Olivia Laing, in her new novel, writes of a feeling that resonates: “She felt blank. She felt blank and mildly hysterical, she was itching to do something but it wasn’t clear what.”
In Magi’s book-length poem, which revives a cosmopolitan way of being that has gone out favor, textures of physical borders are examined as speech while actual speeches are recovered from books and archives to reveal ways we might begin to comprehend the borders that entrap us.
Jasmin Darznik’s second novel, which imagines the early adulthood of the famous photographer Dorothea Lange, tracks the revelation of Lange’s artistic ethos: photography, she comes to accept, is as much about the seer as it is about the seen.
Ashley Audrain and Toni Morrison use the maternal gothic form, which dwells on the threats posed both to and by children and mothers, upending idyllic, peaceful visions of maternal life, to explore how mothers are devalued and isolated by white, patriarchal power structures.
Chang-rae Lee’s latest novel illuminates the complex economic and cultural exchange between East and West through humorous and often grotesque scenes that question norms of race, money, privilege, and consent.
We speak of things like ships, cities, and even the earth itself as female, yet men are so often the ones confidently plodding through these spaces, conquering them as they would a female body.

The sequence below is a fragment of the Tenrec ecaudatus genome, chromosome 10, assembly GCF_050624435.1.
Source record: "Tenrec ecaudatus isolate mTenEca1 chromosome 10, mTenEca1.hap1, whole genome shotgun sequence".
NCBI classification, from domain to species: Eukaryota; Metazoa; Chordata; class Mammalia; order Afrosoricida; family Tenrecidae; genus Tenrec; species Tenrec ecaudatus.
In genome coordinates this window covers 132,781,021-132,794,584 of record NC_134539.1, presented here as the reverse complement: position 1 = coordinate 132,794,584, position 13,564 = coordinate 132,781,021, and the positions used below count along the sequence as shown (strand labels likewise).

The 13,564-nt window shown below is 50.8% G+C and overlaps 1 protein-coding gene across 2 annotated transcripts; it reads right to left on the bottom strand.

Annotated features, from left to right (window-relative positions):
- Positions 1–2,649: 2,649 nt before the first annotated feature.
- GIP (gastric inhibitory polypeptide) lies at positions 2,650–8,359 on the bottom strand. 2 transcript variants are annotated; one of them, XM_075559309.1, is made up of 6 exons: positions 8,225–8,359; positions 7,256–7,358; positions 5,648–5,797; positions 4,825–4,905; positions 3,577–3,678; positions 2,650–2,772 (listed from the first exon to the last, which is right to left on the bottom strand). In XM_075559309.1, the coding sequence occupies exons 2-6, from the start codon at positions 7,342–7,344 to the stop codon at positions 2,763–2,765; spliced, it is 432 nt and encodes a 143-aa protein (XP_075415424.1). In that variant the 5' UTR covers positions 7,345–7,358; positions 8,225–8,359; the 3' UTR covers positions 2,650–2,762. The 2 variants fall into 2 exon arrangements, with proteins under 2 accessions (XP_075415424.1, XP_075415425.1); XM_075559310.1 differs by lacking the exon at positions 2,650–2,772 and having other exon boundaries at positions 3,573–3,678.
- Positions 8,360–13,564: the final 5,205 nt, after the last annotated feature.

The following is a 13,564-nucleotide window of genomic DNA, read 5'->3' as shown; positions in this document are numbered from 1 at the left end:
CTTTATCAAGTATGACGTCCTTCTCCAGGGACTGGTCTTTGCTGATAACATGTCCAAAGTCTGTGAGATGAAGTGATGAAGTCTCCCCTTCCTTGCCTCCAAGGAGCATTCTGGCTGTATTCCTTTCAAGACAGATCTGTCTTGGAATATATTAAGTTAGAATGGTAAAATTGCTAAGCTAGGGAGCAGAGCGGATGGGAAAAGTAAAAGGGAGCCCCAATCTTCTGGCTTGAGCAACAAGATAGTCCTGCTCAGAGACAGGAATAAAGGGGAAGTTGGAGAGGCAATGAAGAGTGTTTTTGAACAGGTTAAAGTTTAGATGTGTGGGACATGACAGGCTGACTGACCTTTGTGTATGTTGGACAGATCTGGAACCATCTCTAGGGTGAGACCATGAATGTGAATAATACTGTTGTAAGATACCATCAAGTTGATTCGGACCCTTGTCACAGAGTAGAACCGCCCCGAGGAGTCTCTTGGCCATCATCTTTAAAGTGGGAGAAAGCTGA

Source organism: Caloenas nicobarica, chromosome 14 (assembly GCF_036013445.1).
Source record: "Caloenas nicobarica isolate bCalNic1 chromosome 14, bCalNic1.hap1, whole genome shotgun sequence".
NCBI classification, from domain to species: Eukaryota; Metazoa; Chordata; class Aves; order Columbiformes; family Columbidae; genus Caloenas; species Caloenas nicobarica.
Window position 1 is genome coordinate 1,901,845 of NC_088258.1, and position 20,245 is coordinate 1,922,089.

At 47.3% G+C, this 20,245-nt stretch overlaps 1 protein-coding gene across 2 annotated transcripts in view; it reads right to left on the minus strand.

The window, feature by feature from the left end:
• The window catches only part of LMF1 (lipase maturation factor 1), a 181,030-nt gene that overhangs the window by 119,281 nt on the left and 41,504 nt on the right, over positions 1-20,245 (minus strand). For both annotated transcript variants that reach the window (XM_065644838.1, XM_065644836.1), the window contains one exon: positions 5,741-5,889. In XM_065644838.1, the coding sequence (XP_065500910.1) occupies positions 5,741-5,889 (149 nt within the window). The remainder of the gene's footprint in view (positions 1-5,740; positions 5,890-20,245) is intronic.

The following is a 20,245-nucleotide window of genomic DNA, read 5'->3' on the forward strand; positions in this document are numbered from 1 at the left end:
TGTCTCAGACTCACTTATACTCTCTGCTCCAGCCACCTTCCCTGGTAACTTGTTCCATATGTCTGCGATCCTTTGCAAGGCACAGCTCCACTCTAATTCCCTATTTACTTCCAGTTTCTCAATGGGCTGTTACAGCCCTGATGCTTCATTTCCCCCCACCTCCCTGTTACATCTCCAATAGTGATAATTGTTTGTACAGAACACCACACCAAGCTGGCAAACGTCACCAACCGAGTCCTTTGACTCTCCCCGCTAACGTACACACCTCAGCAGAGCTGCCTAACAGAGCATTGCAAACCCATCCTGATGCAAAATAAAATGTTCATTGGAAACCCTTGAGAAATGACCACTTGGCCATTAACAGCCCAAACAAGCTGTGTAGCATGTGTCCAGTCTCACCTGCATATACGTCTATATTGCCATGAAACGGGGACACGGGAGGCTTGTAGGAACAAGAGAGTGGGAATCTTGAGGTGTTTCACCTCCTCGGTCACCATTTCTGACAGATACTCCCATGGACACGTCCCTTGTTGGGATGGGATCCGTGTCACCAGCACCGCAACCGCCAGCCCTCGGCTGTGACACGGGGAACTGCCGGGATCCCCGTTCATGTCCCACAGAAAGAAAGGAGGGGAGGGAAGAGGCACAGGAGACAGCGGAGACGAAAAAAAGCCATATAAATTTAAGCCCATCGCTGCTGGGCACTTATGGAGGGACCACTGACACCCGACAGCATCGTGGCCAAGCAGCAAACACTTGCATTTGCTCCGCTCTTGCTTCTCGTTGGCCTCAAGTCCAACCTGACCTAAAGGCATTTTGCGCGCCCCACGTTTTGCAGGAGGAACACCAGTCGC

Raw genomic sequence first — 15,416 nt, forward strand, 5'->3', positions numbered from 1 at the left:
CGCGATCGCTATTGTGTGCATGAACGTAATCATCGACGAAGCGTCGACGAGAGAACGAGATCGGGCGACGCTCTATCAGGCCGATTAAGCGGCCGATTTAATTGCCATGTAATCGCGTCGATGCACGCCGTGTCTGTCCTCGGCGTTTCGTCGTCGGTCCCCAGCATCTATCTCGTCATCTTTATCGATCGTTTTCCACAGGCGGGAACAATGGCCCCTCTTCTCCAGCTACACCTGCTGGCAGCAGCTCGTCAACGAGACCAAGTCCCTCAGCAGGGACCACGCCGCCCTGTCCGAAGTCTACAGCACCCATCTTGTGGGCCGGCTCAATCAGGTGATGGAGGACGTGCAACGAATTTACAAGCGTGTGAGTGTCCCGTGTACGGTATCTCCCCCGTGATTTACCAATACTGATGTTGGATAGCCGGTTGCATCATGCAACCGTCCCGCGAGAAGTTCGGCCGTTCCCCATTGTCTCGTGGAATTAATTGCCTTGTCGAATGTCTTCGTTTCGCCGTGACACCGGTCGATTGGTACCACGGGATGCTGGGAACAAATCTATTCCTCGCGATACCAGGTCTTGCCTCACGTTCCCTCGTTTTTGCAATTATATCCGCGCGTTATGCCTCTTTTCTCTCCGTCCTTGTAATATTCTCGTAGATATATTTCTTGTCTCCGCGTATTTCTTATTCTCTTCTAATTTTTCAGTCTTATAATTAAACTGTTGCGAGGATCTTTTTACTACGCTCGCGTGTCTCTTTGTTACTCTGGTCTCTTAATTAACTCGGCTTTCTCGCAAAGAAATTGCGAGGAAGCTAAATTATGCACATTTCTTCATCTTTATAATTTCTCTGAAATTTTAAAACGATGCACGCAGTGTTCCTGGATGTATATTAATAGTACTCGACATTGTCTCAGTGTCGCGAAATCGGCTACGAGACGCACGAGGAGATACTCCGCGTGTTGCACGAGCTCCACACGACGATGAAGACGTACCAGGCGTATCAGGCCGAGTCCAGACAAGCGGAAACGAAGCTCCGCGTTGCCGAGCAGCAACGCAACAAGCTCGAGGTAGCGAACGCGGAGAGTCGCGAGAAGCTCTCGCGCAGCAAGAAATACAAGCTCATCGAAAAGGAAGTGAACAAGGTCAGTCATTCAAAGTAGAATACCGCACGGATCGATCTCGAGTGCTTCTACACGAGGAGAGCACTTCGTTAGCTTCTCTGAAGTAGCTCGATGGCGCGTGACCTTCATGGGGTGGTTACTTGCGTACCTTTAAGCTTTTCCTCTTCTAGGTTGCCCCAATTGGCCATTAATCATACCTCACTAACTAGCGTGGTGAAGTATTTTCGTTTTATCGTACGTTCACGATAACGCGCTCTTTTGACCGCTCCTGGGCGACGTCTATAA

Harris-DeBerry writes about freedom like someone who has felt the word in her mouth for years, felt the shape and sound of it, and has used the instruments of her voice and her page to translate it into something we can all understand.
This Asian and Pacific Islander Heritage month, Julia Shiota turns to Witi Ihimaera and Tina Makereti’s 2017 anthology, which makes clear that those who identify as Pacific Islander come from a wide array of places and experiences.
The image, from “Blood-Burning Moon,” of cane becoming only more pungent and pervasive after being burned (“the scent of cane came from the copper pan and drenched the forest and the hill that sloped to factory town”) is a fitting metaphor for Toomer’s legacy.
The art of literacy may not be aggressive, but as Madison Petaway and Akilah Toney, two poets included in a recent New York Times feature, show, it can be assertive, assured, and bold.